It’s a bit of a shame for data collection, because although I haven’t cracked the statistics textbook I was convinced to buy, I did start the term with a much more complete questionnaire on my students’ jobs, as you can see. In the end, presumably because of the narrow spread in grades overall, this yielded some correlations (evening shifts were most negatively correlated with final grades) but no significant differences between working and non-working students, even at p<0.05. Scores were too similar to yield differences among different types of students.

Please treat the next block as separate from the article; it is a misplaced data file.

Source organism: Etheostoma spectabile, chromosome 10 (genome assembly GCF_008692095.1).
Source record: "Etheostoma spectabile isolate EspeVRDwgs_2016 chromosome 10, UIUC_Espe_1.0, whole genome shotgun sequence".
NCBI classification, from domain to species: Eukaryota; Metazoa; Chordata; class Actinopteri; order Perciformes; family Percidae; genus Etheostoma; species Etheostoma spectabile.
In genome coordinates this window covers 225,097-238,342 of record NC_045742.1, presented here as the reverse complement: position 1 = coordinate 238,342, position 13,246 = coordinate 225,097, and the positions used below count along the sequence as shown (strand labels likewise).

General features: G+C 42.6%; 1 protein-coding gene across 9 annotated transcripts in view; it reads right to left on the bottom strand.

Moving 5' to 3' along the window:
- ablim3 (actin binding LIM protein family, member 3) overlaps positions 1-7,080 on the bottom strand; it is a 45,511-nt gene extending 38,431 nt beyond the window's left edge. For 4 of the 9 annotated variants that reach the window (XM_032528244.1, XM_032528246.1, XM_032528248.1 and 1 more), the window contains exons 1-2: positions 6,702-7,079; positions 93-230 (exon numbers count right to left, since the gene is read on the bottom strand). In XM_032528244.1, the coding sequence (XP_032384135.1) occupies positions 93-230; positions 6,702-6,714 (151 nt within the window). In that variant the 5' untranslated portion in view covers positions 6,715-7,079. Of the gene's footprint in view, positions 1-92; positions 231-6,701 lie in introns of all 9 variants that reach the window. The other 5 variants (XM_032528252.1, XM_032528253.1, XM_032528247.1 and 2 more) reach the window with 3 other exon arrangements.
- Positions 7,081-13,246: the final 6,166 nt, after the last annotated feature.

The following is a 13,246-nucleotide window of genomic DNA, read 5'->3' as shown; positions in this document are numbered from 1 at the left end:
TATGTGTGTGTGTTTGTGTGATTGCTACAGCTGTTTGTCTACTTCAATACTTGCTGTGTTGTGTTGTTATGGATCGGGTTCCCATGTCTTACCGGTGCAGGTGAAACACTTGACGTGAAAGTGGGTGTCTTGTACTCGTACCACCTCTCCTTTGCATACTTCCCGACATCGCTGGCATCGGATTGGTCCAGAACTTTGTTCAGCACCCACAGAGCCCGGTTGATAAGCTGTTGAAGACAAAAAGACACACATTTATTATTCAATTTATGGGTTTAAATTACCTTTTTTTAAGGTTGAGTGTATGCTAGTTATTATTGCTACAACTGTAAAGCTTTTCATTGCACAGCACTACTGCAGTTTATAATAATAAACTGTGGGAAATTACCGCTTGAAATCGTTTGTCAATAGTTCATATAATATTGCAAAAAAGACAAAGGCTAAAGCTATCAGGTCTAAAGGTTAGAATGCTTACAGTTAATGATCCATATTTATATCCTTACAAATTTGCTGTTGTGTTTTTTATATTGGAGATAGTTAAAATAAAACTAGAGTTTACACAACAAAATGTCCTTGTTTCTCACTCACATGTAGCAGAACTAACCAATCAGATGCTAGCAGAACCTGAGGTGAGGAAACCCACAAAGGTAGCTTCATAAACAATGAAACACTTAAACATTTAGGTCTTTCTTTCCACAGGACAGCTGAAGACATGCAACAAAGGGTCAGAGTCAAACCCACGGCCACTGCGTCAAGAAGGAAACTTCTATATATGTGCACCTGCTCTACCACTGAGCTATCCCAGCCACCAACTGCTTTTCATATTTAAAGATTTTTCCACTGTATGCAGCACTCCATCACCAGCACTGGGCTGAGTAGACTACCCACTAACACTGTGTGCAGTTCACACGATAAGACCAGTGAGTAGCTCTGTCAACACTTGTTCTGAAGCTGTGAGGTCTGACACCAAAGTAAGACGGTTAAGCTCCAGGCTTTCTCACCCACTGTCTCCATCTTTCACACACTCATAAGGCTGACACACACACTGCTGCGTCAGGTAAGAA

This didn’t confirm my big hypothesis, that working students are at an unfair disadvantage given that community colleges exist specifically to serve non-traditional college students. I have, however, narrowed my hypotheses for future work surveys a bit because “hours spent using English at work” was about as negatively correlated with final grades as “total weekly working hours” (-0.46 vs. -0.39). Next semester, I will have to compare hours of English use at work to overall hours of English use to see if working students have more opportunity for input and output, and if this is so, ask why this doesn’t yield significantly higher performance on at least some types of assignments. I can anecdotally see that students who use English at work benefit from doing so. I need to plan my classes so that this is reflected in their grades, or at least not reflected negatively.